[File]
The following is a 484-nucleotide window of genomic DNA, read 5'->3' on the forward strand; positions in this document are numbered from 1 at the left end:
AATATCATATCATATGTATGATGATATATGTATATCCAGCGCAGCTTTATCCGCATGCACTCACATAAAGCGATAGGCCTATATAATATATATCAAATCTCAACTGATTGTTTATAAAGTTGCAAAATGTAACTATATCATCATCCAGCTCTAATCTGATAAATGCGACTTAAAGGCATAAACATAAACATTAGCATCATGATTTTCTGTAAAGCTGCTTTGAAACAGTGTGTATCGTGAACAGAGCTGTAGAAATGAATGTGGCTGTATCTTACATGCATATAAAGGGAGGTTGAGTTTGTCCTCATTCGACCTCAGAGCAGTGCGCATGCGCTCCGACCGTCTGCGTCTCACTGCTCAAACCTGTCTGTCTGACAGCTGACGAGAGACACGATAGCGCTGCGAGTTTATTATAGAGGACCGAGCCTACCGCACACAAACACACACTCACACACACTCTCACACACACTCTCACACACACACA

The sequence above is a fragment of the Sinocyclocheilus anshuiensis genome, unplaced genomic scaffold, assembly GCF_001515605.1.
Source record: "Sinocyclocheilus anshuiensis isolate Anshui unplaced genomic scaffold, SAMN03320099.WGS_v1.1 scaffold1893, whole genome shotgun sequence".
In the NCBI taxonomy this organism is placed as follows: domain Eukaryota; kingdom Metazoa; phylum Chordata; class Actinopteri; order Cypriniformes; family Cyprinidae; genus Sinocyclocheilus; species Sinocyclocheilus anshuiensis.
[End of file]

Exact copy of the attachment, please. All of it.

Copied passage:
The following is a 484-nucleotide window of genomic DNA, read 5'->3' on the forward strand; positions in this document are numbered from 1 at the left end:
AATATCATATCATATGTATGATGATATATGTATATCCAGCGCAGCTTTATCCGCATGCACTCACATAAAGCGATAGGCCTATATAATATATATCAAATCTCAACTGATTGTTTATAAAGTTGCAAAATGTAACTATATCATCATCCAGCTCTAATCTGATAAATGCGACTTAAAGGCATAAACATAAACATTAGCATCATGATTTTCTGTAAAGCTGCTTTGAAACAGTGTGTATCGTGAACAGAGCTGTAGAAATGAATGTGGCTGTATCTTACATGCATATAAAGGGAGGTTGAGTTTGTCCTCATTCGACCTCAGAGCAGTGCGCATGCGCTCCGACCGTCTGCGTCTCACTGCTCAAACCTGTCTGTCTGACAGCTGACGAGAGACACGATAGCGCTGCGAGTTTATTATAGAGGACCGAGCCTACCGCACACAAACACACACTCACACACACTCTCACACACACTCTCACACACACACA

The sequence above is a fragment of the Sinocyclocheilus anshuiensis genome, unplaced genomic scaffold, assembly GCF_001515605.1.
Source record: "Sinocyclocheilus anshuiensis isolate Anshui unplaced genomic scaffold, SAMN03320099.WGS_v1.1 scaffold1893, whole genome shotgun sequence".
In the NCBI taxonomy this organism is placed as follows: domain Eukaryota; kingdom Metazoa; phylum Chordata; class Actinopteri; order Cypriniformes; family Cyprinidae; genus Sinocyclocheilus; species Sinocyclocheilus anshuiensis.